Side Draft Booth

Referring now to FIGS. 4 and 5, a side draft powder spray booth 108 is depicted of the type disclosed in U.S. Pat. No. 4,378,728 to Berkmann and U.S. Pat. No. 4,498,913 to Tank, et al., both owned by the assignee of this invention, the disclosures of which are incorporated by reference in their entireties herein. The overall construction of the side draft booth 108 forms no part of this invention of itself, and is thus discussed only briefly herein. Generally, the side draft booth 108 comprises end walls 110, one of which is shown in the drawings, and a top boundary wall 112 supported by vertically oriented feet 114. The upper part of the boundary wall 112 is formed with a slot 116 which extends longitudinally along the length of the booth through its end walls 110. The slot 116 extends downwardly and connects with an opening 118 in the end walls lying opposite one another. Articles 120 are transmitted through the booth 108 on brackets 122 carried by a conveyor (not shown). Powder material is deposited on the articles 120 by one or more spray guns 126 extending through one or more openings 128 in the booth 108. Conventionally, powder material is fed to the spray guns 126 via line 130 connected to a powder feed hopper 132, as described in detail in U.S. Pat. No. 4,378,728.

In order to retrieve oversprayed powder material from the interior of booth 108 a powder recovery unit 134 is provided at the side of booth 108 opposite the spray guns 126. The powder recovery unit 134 is similar to that disclosed in U.S. Pat. No. 4,498,913. It comprises a fan or blower unit 136 and a movable filter unit 138. The blower unit 136 is mounted by vertical supports 140 in a position immediately adjacent the booth 108. The blower unit 136 includes a sheet metal housing 141 which contains a blower (not shown) in an upper housing portion 142 thereof, and a series of final filters 144 shown schematically at the side of the housing 141. Preferably, the housing 141 has a lower edge 145 which lies in a plane inclined at an angle of about 30 with respect to horizontal.

With reference to FIG. 5, the filter unit 138 is formed by a cabinet 146 supported at each corner by vertical legs 147 each having a roller 149. The cabinet 146 comprises a horizontally oriented top wall 148 formed with a number of openings 150, a pair of opposed end walls 152, 154, a back wall 156, a front wall 158 and a bottom wall 160 which forms a pair of powder collection chambers 162 and 164. Preferably, the end walls 152 and 154 are tapered upwardly from the front wall 158 to the vertically higher back wall 156 at an angle of about 30 to horizontal, thus forming an upper edge of the filter unit 138 which is mateable with the angled sheet metal housing 141 of the blower unit 136. A gasket 169 is carried by this upper edge of filter unit 138 to create a seal upon contact with the housing 141 as described in more detail below.

In the presently preferred embodiment, the filter unit 138 is divided into two separate filter modules 166 and 168 by a partition 170 which extends horizontally between the back wall 156 and front wall 158, and vertically between the bottom wall 160 and top wall 148. The front wall 158 of cabinet 146 has an opening 172 into the interior of filter module 166, and a second opening 174 is formed in front wall 158 leading to the interior of second filter module 168. Each of the filter modules 166, 168 include a number of vertically oriented cartridge filters 176, preferably 36 inches in height, which are mounted to the horizontal top wall 148 of cabinet 146 over one of the openings 150 therein.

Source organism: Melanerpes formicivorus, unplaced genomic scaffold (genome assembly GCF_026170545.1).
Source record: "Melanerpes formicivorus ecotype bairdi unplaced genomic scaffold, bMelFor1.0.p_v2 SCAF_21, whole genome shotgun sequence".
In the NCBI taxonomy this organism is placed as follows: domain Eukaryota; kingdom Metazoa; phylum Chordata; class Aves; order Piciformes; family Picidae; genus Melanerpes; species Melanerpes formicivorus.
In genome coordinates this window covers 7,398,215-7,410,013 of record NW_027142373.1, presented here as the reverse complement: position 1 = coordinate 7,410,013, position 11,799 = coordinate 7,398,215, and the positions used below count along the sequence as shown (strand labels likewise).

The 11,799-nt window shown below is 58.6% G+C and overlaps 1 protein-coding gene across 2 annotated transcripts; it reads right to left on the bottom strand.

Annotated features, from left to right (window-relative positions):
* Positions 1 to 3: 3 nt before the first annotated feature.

In the presently preferred embodiment, the filter unit 138 is provided with a pair of doors 178 and 180, each carrying a peripheral gasket 182, which are movable between an opened and closed position with respect to the openings 172 and 174, respectively. When in the closed position, the gasket 182 associated with each door 178, 180 creates a seal along the front wall 158 of cabinet 146 thus sealing the interior of the filter sections 166 or 168 from the interior of booth 108. The doors 178 and 180 are maintained in the closed position by a latch 181, depicted schematically in FIG. 5, or any other suitable closure means.

The operation of the side draft booth depicted in FIGS. 4 and 5 proceeds as follows. Initially, the filter unit 138 is moved on its rollers 149 into position beneath the blower unit 136 such that the gasket 169 along the angled top edge of cabinet 146 contacts and sealingly engages the correspondingly angled sheet metal housing 141 of blower unit 136, and such that the first and second openings 172 and 174 in the front wall 158 of the filter module are sealed to the outlet opening 129 in the sidewall of the spray booth. The units 136 and 138 are clamped together by a hook and lug arrangement (not shown) discussed in U.S. Pat. No. 4,498,913. Once the filter unit 138 is in position beneath the blower unit 136, the openings 150 in the top wall 148 of its cabinet 146 communicate with the blower contained in the upper portion 142 of blower unit 136 so that a suction can be drawn through the cartridge filters 176 within the filter unit 138. This suction or negative pressure, in turn, creates a flow of air directed toward the side of booth 108 opposite spray guns 126 within which oversprayed powder material which does not adhere to the articles 120 is entrained, as discussed in detail in U.S. Pat. Nos. 4,378,728 and 4,498,913.